I realize it was only a couple months ago that I wrote about photographing frozen waterfalls without actually showing the waterfall in the image. Shortly after I posted that, Washington state was hit with another week-long deep freeze, and I got the opportunity to create images like that again.
I'm writing this follow-up because I managed to create an image that demonstrates how waterfalls can generate ice a great distance away from the falls itself.
The image here is of the Snoqualmie River, several hundred feet downstream from Snoqualmie Falls. The river plunges 268 feet (82 meters) at Snoqualmie Falls, a bigger drop than Niagra Falls. Even when the temperatures are into the mid-teens Fahrenheit, the waterfall doesn't freeze completely. Surrounded by ice, there's always a channel of water that makes that dramatic plunge and some of the water becomes airborne again as mist after it smacks the base.
The water that follows essentially creates wind that blows that mist downstream, and it can travel several hundred yards before finally hitting the ground yet again.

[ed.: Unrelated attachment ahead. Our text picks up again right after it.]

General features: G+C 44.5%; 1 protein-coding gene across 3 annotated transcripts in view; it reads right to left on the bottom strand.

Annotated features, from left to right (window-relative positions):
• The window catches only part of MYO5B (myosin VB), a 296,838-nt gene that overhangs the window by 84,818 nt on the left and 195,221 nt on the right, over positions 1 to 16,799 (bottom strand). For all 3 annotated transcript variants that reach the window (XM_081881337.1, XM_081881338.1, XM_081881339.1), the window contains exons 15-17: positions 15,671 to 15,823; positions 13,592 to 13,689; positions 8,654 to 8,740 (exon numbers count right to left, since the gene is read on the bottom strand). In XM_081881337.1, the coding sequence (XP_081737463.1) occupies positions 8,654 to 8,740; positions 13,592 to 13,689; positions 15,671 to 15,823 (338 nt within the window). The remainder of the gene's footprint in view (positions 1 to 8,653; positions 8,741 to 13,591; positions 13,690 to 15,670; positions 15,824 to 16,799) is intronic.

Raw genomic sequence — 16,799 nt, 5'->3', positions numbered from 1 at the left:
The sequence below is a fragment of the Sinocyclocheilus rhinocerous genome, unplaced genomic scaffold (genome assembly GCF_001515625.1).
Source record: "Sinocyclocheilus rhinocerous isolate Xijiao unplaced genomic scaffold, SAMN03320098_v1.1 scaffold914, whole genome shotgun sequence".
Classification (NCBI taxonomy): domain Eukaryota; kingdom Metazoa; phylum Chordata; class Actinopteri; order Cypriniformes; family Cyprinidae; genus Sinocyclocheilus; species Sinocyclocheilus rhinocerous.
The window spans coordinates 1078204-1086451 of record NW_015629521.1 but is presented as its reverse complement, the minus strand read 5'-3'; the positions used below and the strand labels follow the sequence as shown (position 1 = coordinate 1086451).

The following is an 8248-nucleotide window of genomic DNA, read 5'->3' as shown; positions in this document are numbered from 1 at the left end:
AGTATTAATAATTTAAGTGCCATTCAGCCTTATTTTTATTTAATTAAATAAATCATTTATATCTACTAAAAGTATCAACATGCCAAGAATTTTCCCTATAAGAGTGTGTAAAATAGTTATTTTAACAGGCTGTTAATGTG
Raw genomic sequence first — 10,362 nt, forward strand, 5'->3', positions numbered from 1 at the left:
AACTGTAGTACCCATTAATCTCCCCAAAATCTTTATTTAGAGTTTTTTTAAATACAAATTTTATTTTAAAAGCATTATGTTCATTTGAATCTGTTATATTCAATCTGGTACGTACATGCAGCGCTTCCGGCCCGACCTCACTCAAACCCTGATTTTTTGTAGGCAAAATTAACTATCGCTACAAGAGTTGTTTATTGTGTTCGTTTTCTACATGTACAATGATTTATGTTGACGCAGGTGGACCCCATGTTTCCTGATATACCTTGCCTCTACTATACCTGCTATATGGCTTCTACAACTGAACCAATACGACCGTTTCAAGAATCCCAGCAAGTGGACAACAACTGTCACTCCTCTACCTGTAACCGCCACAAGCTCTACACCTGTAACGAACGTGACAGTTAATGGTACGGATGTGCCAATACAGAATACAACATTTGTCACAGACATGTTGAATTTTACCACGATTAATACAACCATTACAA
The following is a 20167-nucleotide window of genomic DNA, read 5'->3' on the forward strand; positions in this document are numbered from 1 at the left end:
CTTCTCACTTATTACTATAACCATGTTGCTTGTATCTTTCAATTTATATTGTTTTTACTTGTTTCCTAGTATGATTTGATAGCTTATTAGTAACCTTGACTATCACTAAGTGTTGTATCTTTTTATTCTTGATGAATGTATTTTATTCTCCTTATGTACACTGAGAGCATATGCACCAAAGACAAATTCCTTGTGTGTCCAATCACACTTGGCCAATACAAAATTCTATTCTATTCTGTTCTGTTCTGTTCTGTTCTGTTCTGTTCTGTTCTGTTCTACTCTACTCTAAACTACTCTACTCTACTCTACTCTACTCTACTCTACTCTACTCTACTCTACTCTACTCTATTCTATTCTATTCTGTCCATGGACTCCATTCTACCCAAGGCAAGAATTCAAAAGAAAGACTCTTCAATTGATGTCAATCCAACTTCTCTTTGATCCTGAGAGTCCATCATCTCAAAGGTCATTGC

By this time, however, the mist has been exposed to subfreezing temperatures and is turning to ice in mid-air. When it hits the super-cooled ground, it freezes on contact. If these conditions exist for a few days, ice freezes on top of existing ice, which is then covered by even more ice.
What you see in this image is the rocks and logs at the edge of the Snoqualmie River encased in thick ice. But what I really like about this image is that you also see a cloud of frozen mist approaching, ready to make that glaze even thicker.
I've photographed Snoqualmie Falls in its icy glory several times, but I think this image, which shows the natural mechanism that creates the spectacle, may be one of my favorites.
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